Grief Journal Scrapbook
Looking Back Exercise

This page tells about one of the first grief journal type of scrapbook pages that I come up for saying good-bye to my life in Thailand. When you lose someone you love you find that there are many secondary losses as well. For me the loss of my husband meant the loss of what I thought would be a longer time living in Asia.

As a means of working through this loss, I spent some time reflecting on my years there. I came up with the three things I loved most or were most life-giving to me about living in Thailand. As well as the three things I disliked or were least life-giving to me about living in Thailand.

I then went through photos to find some that fit these stories. I wrote a few paragraphs to tell these stories. I reflected on my emotions surrounding these various stories. This was helpful to me because it gave me some specific things to say good-bye to rather than just a whole general way of life. This writing exercise along with the photos developed into a grief journal entry for me even though I didn't originally intend it that way.

Ideas you might try:

You may want to adapt this grief journal exercise to your own situation. Like my story it could be a place that you miss. It could also be a relationship. It could be a season of life. Perhaps it is a certain level of freedom. For me as a single mom, I miss the freedom of having another income-earning adult with whom I was partnered in life. So perhaps it is a life-style or way of being in the world.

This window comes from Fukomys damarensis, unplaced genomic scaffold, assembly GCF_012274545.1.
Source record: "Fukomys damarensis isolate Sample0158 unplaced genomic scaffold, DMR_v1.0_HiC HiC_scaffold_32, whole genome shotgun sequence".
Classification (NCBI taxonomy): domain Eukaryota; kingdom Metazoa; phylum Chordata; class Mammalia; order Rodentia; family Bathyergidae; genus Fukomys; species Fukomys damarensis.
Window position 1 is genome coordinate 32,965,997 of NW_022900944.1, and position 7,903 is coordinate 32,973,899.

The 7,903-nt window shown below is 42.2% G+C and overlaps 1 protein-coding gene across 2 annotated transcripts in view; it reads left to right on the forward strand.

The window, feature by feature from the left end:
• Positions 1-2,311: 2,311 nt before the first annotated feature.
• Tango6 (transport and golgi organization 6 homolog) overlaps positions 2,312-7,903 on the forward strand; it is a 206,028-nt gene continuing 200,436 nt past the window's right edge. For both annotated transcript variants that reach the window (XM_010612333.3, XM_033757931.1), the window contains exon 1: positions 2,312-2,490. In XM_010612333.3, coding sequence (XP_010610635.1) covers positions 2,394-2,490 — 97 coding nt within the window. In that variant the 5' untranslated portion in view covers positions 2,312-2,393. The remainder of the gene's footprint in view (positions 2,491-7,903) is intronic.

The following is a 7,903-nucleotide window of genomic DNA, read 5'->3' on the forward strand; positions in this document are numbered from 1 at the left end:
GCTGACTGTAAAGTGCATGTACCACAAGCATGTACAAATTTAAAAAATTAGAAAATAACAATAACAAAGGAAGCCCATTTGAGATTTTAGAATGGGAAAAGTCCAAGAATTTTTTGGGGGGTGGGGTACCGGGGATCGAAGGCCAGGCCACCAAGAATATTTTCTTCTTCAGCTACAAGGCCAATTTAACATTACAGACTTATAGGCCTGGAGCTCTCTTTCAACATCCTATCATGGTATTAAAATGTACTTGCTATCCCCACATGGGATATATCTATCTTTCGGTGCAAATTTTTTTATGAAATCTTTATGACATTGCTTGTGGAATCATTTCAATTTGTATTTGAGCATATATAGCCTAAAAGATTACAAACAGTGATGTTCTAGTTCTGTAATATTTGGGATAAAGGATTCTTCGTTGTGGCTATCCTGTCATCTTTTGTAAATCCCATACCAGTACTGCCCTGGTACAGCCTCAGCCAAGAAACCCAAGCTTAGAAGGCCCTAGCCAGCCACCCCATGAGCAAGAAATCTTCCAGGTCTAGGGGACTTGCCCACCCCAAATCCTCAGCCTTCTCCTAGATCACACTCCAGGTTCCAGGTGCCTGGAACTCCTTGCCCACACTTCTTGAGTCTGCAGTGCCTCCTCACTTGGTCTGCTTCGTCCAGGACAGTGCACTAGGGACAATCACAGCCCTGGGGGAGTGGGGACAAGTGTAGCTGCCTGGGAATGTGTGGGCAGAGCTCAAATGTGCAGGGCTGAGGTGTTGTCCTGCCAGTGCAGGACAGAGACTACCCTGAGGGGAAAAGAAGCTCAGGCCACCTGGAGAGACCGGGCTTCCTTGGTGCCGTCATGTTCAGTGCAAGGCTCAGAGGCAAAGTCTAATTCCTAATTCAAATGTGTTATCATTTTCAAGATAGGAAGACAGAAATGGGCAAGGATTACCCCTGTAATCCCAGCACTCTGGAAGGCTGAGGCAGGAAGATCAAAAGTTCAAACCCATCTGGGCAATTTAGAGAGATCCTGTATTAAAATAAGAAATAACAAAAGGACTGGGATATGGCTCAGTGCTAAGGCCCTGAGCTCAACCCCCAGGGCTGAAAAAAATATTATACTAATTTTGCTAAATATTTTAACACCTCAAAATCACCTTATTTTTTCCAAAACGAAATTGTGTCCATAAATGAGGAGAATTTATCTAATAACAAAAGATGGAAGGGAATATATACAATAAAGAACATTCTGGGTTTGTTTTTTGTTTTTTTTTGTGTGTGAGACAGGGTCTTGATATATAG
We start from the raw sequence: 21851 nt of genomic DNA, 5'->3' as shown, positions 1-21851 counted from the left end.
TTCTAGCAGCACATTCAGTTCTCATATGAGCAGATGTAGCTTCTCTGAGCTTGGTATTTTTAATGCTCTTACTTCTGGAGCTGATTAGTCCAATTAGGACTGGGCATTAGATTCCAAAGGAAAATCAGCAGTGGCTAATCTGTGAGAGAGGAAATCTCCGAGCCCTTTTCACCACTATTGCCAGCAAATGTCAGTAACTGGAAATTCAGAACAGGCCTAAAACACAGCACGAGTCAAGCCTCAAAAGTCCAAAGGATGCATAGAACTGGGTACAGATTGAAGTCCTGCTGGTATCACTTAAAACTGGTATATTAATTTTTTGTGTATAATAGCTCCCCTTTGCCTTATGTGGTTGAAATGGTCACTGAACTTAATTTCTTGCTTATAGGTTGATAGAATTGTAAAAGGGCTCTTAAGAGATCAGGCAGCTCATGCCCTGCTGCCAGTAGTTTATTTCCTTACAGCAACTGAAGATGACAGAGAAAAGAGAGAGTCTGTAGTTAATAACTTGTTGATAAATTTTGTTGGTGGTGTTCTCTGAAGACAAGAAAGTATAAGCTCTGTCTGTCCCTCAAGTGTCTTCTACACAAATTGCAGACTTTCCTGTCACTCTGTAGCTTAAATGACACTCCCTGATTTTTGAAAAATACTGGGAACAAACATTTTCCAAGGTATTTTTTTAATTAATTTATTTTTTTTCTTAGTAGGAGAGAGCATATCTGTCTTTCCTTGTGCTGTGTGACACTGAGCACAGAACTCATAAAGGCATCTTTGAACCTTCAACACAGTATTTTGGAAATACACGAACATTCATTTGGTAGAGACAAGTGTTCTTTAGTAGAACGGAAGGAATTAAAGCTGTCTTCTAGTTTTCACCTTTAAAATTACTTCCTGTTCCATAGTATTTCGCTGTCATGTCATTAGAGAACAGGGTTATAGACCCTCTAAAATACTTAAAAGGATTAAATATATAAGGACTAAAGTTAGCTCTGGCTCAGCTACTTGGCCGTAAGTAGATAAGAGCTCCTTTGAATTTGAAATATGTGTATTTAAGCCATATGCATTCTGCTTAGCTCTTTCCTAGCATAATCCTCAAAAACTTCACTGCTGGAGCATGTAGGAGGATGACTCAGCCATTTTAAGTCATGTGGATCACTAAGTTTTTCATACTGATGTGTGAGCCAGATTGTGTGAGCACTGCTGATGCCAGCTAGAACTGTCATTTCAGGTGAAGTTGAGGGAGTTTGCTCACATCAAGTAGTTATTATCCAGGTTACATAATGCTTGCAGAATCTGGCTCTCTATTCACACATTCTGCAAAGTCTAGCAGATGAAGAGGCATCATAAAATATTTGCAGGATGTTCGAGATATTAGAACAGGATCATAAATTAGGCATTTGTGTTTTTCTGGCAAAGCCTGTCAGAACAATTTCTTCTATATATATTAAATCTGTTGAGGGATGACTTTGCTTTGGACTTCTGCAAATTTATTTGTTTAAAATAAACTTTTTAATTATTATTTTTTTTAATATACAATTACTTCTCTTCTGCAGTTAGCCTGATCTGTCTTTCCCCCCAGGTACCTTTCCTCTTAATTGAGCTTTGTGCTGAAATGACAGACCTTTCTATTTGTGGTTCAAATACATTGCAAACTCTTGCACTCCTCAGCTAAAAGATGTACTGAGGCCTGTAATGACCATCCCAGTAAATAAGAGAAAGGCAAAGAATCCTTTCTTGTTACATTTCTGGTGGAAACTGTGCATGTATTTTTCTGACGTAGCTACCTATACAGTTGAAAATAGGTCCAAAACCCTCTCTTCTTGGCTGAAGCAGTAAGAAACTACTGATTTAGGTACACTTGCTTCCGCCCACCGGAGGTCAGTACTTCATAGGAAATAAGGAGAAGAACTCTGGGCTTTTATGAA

The exercise can be done with many different situations, find the one that seems to be calling your attention today. Then ask yourself the questions:

1. What was most life-giving to you about (your situation)? What gave you joy? What did you love?

2. What was least life-giving to you about (your situation)? What was difficult? What did you dislike?

You don't have to find three things like I did. One may be all you have energy for. Write a few sentences or paragraphs to tell as much of the story as you wish. You may find the following reflection questions helpful as you write:

1. What is it like now for you to write about these stories?

2. What are you experiencing in your body as you take time to relive these memories?

3. What meaning did these events/persons/feelings hold for you?

4. What might you be invited to as you remember these things?

5. How do you feel God present (or absent) to you in these situations?

6. What is your desire surrounding these stories?

7. What would it be like to take your desire to God?

Visual images

Visual images have a way of getting us past our head and taking us straight to the heart of our emotions. Do you have a photo that expresses what you are feeling around these stories? They don't have to be photos related to the actual stories, they could be photos that depict similar emotions. (See the contemplative photography section for more on this.) You can cut up old magazines, try your hand at some abstract artwork with colored pencils, or cut and paste a paper collage.

Then decide how you will put these pages together in your grief journal. There are many books and websites about the art of scrapbooking, and my purpose is not to repeat the many good ideas out there. Everyone has their own personal style. Perhaps you prefer the simplicity of a digitally printed book. I personally like My Memories Suite for this type of journaling because you can print pages from your own computer. Perhaps you enjoy the cutting and pasting and arranging of paper. Go with what works best for you. You can't do it wrong. And, of course, even if you don't consider yourself a "scapbooker" this exercise works well in a written journal as well.

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